LIVE FROM IRAN'S PRESIDENTIAL COMPOUND: THE NEWS

NBC Nightly News anchor Brian Williams interviewed Iranian President Mahmoud Ahmadinejad on the Today show Monday, suggesting up front that the telecast may have been as newsworthy as any remarks by the Iranian leader. "We're broadcasting from the grounds of the presidential compound in Tehran via an American television network on live television. That's never happened before," Williams said. In the interview Ahmadinejad insisted once more that Iran was not attempting to manufacture an atomic bomb, then added, "Nuclear weapons are so 20th century." (Some critics of the Iraq war have suggested that Iran, Iraq's neighbor, has been the real "winner" of the war, with the installation of a friendly Shiite government ending decades of conflict with the Sunni regime of Saddam Hussein.)

COURIC TO HEAD CBS CONVENTION TEAM

For the first time, a network's coverage of the political parties' presidential nominating conventions will be headed by a woman. Katie Couric was named by CBS Monday to head the studio team covering the Democratic convention, which begins on August 26, and the Republican, which begins on Sept. 2. Other members of the studio team will include Bob Schieffer, who preceded Couric at the Evening News's anchor desk, and political correspondent Jeff Greenfield.

FEW TUNE IN TO FOX NEWS NETWORK

You could fit all the people in America who are watching Fox News Network into a single basketball stadium, according to Nielsen figures reported by the Washington Post today (Tuesday). The figures, which were not publicly released, show FBN averaging just 8,000 viewers during the day and 15,000 at night. "It's a slow-growing business, but it is a growing business," Executive Vice President Kevin Magee told the newspaper. "I don't think anybody here expected us to be on top by the first summer, and we're not."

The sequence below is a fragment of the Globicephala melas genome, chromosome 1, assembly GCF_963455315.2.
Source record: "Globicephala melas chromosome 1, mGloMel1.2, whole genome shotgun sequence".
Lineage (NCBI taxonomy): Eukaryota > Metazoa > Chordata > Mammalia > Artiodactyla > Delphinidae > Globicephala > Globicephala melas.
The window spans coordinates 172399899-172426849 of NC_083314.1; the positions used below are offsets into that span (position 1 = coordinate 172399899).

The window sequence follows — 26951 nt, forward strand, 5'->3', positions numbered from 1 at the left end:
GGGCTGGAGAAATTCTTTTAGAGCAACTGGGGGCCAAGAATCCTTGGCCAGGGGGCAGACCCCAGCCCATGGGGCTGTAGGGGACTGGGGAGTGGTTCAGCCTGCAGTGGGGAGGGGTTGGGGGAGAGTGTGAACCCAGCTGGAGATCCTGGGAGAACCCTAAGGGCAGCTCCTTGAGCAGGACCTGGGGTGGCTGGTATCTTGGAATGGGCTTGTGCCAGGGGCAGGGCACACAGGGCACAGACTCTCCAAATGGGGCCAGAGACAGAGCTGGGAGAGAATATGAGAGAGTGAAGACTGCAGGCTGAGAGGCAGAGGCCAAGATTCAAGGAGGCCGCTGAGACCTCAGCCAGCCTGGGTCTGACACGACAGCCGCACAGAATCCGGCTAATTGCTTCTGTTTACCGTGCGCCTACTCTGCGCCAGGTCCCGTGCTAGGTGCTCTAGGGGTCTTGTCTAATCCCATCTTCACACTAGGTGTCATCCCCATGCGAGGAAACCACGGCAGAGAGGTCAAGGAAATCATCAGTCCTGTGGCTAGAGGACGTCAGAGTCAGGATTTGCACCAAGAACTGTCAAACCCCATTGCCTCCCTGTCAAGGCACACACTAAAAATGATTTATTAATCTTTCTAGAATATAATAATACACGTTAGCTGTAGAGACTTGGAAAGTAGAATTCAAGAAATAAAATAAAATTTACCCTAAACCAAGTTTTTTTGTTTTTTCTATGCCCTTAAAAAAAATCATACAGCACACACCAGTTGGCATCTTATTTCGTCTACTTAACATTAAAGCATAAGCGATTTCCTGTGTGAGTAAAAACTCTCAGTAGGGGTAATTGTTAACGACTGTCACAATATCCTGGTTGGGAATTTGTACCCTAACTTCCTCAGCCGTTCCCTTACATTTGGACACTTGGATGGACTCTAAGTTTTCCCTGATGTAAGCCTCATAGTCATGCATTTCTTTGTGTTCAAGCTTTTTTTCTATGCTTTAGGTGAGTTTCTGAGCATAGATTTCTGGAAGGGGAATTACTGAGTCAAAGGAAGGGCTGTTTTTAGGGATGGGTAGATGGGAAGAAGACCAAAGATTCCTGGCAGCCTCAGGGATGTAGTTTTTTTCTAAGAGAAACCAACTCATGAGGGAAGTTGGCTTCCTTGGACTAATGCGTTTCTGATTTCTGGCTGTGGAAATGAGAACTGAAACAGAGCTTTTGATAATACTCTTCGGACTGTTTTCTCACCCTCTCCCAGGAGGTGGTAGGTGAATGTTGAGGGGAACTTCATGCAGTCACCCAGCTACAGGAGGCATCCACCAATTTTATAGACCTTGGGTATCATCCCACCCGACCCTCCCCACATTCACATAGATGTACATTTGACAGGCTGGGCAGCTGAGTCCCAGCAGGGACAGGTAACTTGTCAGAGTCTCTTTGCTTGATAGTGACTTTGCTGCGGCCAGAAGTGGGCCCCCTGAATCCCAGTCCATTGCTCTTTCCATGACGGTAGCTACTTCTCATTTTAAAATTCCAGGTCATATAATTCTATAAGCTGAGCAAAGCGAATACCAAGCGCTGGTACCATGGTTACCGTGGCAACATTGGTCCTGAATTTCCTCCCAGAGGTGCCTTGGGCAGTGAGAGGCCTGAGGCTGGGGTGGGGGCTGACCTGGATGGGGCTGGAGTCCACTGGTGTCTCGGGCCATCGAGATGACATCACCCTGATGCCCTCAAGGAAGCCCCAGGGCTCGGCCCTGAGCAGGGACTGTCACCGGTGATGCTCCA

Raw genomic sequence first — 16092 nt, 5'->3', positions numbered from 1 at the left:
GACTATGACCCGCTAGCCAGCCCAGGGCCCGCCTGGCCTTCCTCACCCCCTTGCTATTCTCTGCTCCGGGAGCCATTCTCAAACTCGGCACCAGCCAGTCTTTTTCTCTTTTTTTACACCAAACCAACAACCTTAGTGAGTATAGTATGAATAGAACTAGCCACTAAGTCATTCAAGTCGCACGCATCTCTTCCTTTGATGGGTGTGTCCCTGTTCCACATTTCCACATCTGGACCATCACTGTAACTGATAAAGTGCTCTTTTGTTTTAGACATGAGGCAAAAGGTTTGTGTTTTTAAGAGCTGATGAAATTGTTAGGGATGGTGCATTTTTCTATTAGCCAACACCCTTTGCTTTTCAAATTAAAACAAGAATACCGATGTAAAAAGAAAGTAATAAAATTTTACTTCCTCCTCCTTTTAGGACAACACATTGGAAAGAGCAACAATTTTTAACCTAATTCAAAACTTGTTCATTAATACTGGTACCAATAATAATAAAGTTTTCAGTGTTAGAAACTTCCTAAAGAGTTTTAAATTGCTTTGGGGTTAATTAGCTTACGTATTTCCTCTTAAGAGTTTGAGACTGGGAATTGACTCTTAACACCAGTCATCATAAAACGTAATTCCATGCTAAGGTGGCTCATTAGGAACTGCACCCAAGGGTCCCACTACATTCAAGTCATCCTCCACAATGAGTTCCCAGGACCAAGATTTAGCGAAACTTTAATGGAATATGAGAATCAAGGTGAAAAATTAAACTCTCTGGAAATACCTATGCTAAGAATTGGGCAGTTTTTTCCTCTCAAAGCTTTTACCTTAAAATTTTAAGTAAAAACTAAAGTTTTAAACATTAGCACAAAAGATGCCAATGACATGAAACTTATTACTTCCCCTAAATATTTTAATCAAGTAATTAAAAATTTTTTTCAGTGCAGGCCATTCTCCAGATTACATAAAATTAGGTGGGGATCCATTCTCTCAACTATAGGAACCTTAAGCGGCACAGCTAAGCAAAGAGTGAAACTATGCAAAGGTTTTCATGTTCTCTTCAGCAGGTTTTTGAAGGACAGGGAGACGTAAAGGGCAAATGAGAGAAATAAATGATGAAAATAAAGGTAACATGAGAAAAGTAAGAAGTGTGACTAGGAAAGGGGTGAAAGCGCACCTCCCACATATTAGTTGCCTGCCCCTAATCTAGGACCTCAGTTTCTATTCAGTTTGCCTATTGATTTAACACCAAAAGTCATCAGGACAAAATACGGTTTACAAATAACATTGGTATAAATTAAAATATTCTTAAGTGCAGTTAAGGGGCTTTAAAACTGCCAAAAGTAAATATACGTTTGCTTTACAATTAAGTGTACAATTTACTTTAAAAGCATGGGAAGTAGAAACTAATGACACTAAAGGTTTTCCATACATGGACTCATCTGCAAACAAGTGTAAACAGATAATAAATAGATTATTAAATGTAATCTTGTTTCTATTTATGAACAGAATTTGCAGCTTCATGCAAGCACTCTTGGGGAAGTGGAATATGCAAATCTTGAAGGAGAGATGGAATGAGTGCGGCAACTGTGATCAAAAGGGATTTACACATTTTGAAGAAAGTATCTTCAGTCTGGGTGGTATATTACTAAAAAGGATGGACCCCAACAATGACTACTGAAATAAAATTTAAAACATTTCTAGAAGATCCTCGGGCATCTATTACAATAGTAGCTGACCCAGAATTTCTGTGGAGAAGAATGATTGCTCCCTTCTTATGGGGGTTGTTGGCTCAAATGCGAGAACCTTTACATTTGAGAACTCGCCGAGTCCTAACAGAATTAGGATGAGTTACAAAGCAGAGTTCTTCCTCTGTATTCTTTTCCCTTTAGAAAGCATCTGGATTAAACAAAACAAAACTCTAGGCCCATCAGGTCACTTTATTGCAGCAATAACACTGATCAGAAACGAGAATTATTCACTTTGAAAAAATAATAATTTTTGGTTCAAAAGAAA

SMOG CLOUDS LENSES OF TV CREWS IN BEIJING

Television reports showing thick smog in Beijing just days before the scheduled opening of the summer Olympics have sparked responses from Chinese officials assuring the public in general and athletes in particular that the air pollution poses no risk. Du Shaozhong, deputy director of Beijing's Municipal Environmental Protection Bureau, told a Daily Variety reporter that the television reports were misleading. "A blue sky doesn't mean the air quality is good," he said. "If you take a shower, you can't see clearly because of the steam, but it doesn't mean it's pollution."

ANOTHER CANADIAN SERIES COMING TO THE U.S.

Giving Hollywood labor unions further pause, a second Canadian-produced TV series has been set to air on a major U.S. network. 18 to Life, produced by Montreal's Galafilm, is due to air next season on ABC (as well as Canada's CBC). Although U.S. and Canadian companies have teamed up on dramatic series in the past, this reportedly marks the first time that they have collaborated on a sitcom. In a statement, Kirstine Layfield, CBC's executive director of network programming, said, "It's a great tribute to all the talented Canadian writers, actors and producers that we are now making television series that are being sold to U.S. and international broadcasts and watched by audiences around the globe." 18 to Life was preceded by Flashpoint, which CBS bought during the writers' strike. Another drama, The Listener, is due to air on NBC.

MIAMI TV STATION PURCHASED AT FIRE-SALE PRICE

The NBC-owned television station in Miami has been sold to Post-Newsweek Stations for only $205 million, Broadcasting & Cable reported today (Tuesday), citing a Federal Communications Commission disclosure. The trade publication had originally quoted sources as saying that the station, WTVJ, had sold for $350 million. Reflecting the network's own decline, the station is currently ranked sixth in the Miami market.

Brian B.